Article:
Human emergence is the overarching theme of my sculptural work; as metaphors for that I use the aging tree as well as the natural land features of the earth. My life connection with trees and land extends from childhood when I remember exploring the woods and mountains of Colorado with my older brother and friends. Today I continue my fascination and exploration with the woods and mountains here in Southern California, where I live a short walk from the local foot trails of the San Gabriel Mountains. Ceramics is the most appropriate medium for me because clay seems to know what I want and interacts with me in a very agreeable way. The characteristics and behavior of clay seems to have a common goal with me as if it wants to behave in a way that yields a pleasing result. Clay naturally takes on the characteristics of wood and earth.
COMMON GROUND: Craftsmanship in Ceramics, Jewellery, Basketry and Wood / Oxford Ceramics Gallery, Oxford, UK
Craftsmanship in Ceramics, Jewellery, Basketry and Wood / Oxford Ceramics Gallery, Oxford, UK December 1, 2013 - January 12, 2014
Oxford Ceramics is staging its first exhibition of contemporary applied art in December, with ceramics, wood, basketry and jewellery by some of the UK’s most distinguished artists. The exhibition celebrates the richness and diversity of their work, as well as a shared quality of fine craftsmanship.
Ukrainian Institute of Modern Art in Chicago (UIMA) presents the exhibition Ceramics / Glass. This exhibit focuses on the medium of ceramic or glass in contemporary art – mediums that require high temperatures, special tools, kilns and specialized studios. UIMA has selected some distinctive personal styles from numerous glass / ceramics studios in Chicago and from artists working in national and international cities.
Esencia 2013 by Sanserif Creatius: Japanese and Valencian Craftsmanship / Valencia, Spain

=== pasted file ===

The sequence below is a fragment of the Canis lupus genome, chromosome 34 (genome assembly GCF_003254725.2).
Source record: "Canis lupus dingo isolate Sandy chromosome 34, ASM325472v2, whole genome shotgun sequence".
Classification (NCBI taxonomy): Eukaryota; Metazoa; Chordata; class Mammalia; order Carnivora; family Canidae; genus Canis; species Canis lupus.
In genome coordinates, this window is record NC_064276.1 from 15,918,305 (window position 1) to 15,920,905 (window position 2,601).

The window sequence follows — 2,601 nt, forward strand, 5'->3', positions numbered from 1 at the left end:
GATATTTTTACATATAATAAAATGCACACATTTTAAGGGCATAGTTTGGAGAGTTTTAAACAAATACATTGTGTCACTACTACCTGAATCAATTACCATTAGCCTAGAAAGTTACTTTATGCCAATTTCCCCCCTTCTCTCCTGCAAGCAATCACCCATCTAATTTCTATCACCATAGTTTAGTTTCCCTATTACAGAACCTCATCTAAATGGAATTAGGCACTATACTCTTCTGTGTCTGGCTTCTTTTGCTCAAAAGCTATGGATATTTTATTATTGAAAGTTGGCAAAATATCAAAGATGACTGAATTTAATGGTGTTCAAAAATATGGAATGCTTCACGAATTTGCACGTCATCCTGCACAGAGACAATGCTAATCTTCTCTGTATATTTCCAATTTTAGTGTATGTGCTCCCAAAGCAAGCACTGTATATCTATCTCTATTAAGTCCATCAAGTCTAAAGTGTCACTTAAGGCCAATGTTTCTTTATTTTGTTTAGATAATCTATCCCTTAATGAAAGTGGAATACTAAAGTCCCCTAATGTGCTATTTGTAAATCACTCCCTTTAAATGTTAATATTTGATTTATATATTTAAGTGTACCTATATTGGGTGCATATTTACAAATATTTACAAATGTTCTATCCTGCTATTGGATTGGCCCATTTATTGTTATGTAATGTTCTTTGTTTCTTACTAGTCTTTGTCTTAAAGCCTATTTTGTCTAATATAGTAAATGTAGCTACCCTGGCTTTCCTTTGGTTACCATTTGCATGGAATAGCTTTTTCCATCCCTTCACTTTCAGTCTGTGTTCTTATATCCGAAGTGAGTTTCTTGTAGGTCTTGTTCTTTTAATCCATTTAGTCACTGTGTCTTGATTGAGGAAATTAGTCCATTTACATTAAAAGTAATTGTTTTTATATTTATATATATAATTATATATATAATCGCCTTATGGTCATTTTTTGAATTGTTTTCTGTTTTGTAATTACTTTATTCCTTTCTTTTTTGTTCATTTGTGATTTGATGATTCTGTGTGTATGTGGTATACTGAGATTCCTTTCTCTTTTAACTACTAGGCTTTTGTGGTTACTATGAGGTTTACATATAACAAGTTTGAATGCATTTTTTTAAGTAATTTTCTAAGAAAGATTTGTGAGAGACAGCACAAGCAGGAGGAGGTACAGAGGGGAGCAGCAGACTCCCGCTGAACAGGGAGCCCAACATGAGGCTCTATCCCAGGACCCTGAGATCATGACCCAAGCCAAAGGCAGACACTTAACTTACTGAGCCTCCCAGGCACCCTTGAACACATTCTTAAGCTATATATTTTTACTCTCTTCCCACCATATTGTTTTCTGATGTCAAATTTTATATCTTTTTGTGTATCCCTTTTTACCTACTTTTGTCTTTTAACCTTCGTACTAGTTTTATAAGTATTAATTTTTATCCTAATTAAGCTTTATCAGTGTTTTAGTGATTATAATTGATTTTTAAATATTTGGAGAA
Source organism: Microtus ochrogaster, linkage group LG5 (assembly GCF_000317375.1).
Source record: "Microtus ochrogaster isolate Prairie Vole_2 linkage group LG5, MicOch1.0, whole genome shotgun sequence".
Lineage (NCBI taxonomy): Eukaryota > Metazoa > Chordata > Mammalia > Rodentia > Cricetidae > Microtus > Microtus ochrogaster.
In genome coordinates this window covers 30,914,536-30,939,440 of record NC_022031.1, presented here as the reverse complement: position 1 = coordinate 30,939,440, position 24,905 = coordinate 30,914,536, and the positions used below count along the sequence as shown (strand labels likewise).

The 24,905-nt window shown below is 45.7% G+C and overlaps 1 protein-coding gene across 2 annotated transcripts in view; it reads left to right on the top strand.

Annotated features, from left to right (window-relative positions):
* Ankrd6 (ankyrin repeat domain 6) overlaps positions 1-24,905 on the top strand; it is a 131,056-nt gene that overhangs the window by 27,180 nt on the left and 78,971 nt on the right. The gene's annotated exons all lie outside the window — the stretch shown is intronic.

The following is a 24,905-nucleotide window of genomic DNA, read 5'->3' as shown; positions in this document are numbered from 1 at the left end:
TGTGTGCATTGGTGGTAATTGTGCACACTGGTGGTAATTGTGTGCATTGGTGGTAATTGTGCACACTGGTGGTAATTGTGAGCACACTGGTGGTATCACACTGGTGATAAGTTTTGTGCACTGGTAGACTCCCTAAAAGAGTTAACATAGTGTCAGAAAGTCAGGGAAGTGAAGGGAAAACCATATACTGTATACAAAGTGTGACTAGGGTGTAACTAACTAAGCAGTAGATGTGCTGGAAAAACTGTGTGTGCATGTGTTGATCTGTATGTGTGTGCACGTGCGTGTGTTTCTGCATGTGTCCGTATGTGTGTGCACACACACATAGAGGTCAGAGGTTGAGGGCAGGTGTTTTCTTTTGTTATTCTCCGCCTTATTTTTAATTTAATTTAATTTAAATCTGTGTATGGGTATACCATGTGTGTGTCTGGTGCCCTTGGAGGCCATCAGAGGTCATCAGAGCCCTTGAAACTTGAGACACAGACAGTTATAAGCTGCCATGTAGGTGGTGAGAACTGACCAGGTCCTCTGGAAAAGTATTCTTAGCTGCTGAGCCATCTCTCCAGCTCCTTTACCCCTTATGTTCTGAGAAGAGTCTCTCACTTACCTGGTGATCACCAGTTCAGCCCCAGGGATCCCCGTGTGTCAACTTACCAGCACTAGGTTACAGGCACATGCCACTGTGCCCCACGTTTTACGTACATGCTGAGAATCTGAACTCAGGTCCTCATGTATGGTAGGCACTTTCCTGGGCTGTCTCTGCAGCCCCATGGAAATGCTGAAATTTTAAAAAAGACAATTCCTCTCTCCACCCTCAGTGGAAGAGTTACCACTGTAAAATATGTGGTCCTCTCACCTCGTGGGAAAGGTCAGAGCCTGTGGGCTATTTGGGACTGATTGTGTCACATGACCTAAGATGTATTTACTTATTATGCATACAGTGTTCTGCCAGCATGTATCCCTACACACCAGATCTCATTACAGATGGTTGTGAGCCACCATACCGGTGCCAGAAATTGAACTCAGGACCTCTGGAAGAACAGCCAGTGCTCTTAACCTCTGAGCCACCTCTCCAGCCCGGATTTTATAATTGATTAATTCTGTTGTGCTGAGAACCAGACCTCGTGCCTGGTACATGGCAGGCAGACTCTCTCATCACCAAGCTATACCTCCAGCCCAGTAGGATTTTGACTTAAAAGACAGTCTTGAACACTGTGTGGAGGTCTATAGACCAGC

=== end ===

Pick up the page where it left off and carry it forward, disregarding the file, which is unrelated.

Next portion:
Esencia 2013 by Sanserif Creatius: Japanese and Valencian Craftsmanship / Valencia, Spain November 28, 2013 - February 28, 2014
The second edition of the Esencia project is inspired by the reflection of Japanese craftsmanship in the Valencian one and coordinated by Sanserif’s team of designers who worked together with 20 artisans from Alicante, Castellon and Valencia. The aim of this exhibition is to update the image of craftsmanship through the development of a heterogeneous universe of objects that transmit contemporary messages and meet the needs of contemporary society, by the use of traditional techniques and processes.
Susanne Silvertant / Terra Delft Gallery, Delft, the Netherlands
Susanne Silvertant / Terra Delft Gallery, Delft, the Netherlands November 30 - December 31, 2013
Connection is one of the most important themes of Susanne Silvertant’s work. Art is a language for her. With her art she tries to communicate and show who she is. This vision is enhanced by scratching signs in some of her pieces. Signs refer to language that cannot be understood instantly. This is the most intense way of expressing herself.
Keisho-Ha - A New Materialism and the Yufuku Aesthetic / Yufuku Gallery, Tokyo
Keisho-Ha - A New Materialism and the Yufuku Aesthetic / Yufuku Gallery, Tokyo December 5-21, 2013
Contemporary Japanese art in the 21st century is heading in a new and unique direction. Artists are using traditional techniques to create not craft, but objects of self-expression that are very much a type of sculpture that can change space itself. Such artists are pushing the boundaries of their respective mediums to new heights, using new techniques and materials that have not been used before.
Kerry Jameson’s new sculptures have an emotional charge that is presented through a mix of narrative set pieces, tableaux and individual figures. Subjects include historical events and the exploits of folkloric and storybook characters. She derives inspiration from an equally eclectic range of sources, which include portrait paintings, the figures of British myth such as the Burryman and Wicker Man, the work of animator Ray Harryhausen, a fascination with the polychrome religious sculptures of 17th century Spain and the toy collections of the Bethnal Green Museum of Childhood. She explains: ‘A work starts with a thought or feeling, an undigested experience that needs to be worked through.’
Ken Mihara’s ceramics are a visual ode to his native land, Izumo, Shimane Prefecture, known as the capital of the gods; a land steeped in ancient Japanese myths and legends. The vessels are a culmination of elegant shapes, soft delicate curves, and ancient forms inspired by the surrounding land. Mihara’s striking palette of blues and dark greys intersperses with bursts of beige, gold and orange hues.